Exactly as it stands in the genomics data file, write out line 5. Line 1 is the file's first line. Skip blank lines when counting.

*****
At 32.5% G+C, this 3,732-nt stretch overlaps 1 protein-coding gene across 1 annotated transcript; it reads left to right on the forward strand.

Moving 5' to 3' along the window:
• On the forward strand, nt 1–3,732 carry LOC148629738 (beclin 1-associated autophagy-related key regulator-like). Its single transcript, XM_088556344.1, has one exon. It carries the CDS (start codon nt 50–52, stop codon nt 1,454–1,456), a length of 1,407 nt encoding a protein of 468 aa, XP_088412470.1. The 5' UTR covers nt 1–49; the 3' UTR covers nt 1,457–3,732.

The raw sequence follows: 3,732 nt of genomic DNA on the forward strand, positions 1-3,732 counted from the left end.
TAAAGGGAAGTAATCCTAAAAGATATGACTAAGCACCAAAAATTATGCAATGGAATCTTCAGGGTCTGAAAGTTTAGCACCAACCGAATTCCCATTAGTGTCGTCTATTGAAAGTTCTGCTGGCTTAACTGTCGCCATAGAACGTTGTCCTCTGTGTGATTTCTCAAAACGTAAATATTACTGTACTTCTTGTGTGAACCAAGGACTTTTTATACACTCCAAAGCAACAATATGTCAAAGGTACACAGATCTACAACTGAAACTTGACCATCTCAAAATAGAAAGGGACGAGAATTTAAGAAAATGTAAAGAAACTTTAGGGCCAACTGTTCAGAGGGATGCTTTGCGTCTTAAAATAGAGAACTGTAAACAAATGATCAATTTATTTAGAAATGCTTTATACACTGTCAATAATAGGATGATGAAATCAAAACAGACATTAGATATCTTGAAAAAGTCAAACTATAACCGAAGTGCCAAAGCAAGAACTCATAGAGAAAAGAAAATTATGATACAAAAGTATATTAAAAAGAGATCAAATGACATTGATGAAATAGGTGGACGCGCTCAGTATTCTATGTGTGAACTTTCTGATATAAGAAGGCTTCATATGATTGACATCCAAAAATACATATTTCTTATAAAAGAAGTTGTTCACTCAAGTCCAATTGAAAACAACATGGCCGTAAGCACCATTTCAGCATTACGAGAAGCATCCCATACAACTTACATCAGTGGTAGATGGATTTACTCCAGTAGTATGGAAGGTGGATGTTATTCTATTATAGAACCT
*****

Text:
TAAAGGGAAGTAATCCTAAAAGATATGACTAAGCACCAAAAATTATGCAATGGAATCTTCAGGGTCTGAAAGTTTAGCACCAACCGAATTCCCATTAGTGTCGTCTATTGAAAGTTCTGCTGGCTTAACTGTCGCCATAGAACGTTGTCCTCTGTGTGATTTCTCAAAACGTAAATATTACTGTACTTCTTGTGTGAACCAAGGACTTTTTATACACTCCAAAGCAACAATATGTCAAAGGTACACAGATCTACAACTGAAACTTGACCATCTCAAAATAGAAAGGGACGAGAATTTAAGAAAATGTAAAGAAACTTTAGGGCCAACTGTTCAGAGGGATGCTTTGCGTCTTAAAATAGAGAACTGTAAACAAATGATCAATTTATTTAGAAATGCTTTATACACTGTCAATAATAGGATGATGAAATCAAAACAGACATTAGATATCTTGAAAAAGTCAAACTATAACCGAAGTGCCAAAGCAAGAACTCATAGAGAAAAGAAAATTATGATACAAAAGTATATTAAAAAGAGATCAAATGACATTGATGAAATAGGTGGACGCGCTCAGTATTCTATGTGTGAACTTTCTGATATAAGAAGGCTTCATATGATTGACATCCAAAAATACATATTTCTTATAAAAGAAGTTGTTCACTCAAGTCCAATTGAAAACAACATGGCCGTAAGCACCATTTCAGCATTACGAGAAGCATCCCATACAACTTACATCAGTGGTAGATGGATTTACTCCAGTAGTATGGAAGGTGGATGTTATTCTATTATAGAACCT